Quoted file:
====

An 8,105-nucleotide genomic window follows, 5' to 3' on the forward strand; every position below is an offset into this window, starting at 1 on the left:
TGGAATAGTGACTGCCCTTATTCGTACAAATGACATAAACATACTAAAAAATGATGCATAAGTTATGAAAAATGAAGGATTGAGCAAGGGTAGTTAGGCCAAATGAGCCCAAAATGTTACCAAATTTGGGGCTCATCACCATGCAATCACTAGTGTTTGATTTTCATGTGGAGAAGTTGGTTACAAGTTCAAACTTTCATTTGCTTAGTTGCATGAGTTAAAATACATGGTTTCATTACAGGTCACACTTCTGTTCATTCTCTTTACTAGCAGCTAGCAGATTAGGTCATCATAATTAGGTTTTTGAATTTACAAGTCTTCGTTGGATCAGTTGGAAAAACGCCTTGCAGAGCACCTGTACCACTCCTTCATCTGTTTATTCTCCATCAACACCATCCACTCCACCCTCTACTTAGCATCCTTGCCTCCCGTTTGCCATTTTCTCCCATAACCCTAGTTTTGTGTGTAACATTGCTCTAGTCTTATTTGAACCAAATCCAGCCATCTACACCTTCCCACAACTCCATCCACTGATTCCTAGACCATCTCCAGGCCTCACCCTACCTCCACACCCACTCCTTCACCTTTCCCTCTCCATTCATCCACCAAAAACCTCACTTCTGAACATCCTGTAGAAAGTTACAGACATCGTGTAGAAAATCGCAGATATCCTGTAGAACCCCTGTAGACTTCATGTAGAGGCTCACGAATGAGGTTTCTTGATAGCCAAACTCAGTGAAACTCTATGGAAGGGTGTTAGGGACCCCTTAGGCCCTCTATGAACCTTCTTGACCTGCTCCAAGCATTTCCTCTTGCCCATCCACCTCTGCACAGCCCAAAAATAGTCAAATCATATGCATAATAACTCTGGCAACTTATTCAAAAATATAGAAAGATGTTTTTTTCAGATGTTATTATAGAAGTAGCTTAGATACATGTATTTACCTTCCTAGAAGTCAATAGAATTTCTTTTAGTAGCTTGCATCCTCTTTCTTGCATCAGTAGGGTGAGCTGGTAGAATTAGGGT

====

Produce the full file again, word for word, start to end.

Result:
An 8,105-nucleotide genomic window follows, 5' to 3' on the forward strand; every position below is an offset into this window, starting at 1 on the left:
TGGAATAGTGACTGCCCTTATTCGTACAAATGACATAAACATACTAAAAAATGATGCATAAGTTATGAAAAATGAAGGATTGAGCAAGGGTAGTTAGGCCAAATGAGCCCAAAATGTTACCAAATTTGGGGCTCATCACCATGCAATCACTAGTGTTTGATTTTCATGTGGAGAAGTTGGTTACAAGTTCAAACTTTCATTTGCTTAGTTGCATGAGTTAAAATACATGGTTTCATTACAGGTCACACTTCTGTTCATTCTCTTTACTAGCAGCTAGCAGATTAGGTCATCATAATTAGGTTTTTGAATTTACAAGTCTTCGTTGGATCAGTTGGAAAAACGCCTTGCAGAGCACCTGTACCACTCCTTCATCTGTTTATTCTCCATCAACACCATCCACTCCACCCTCTACTTAGCATCCTTGCCTCCCGTTTGCCATTTTCTCCCATAACCCTAGTTTTGTGTGTAACATTGCTCTAGTCTTATTTGAACCAAATCCAGCCATCTACACCTTCCCACAACTCCATCCACTGATTCCTAGACCATCTCCAGGCCTCACCCTACCTCCACACCCACTCCTTCACCTTTCCCTCTCCATTCATCCACCAAAAACCTCACTTCTGAACATCCTGTAGAAAGTTACAGACATCGTGTAGAAAATCGCAGATATCCTGTAGAACCCCTGTAGACTTCATGTAGAGGCTCACGAATGAGGTTTCTTGATAGCCAAACTCAGTGAAACTCTATGGAAGGGTGTTAGGGACCCCTTAGGCCCTCTATGAACCTTCTTGACCTGCTCCAAGCATTTCCTCTTGCCCATCCACCTCTGCACAGCCCAAAAATAGTCAAATCATATGCATAATAACTCTGGCAACTTATTCAAAAATATAGAAAGATGTTTTTTTCAGATGTTATTATAGAAGTAGCTTAGATACATGTATTTACCTTCCTAGAAGTCAATAGAATTTCTTTTAGTAGCTTGCATCCTCTTTCTTGCATCAGTAGGGTGAGCTGGTAGAATTAGGGT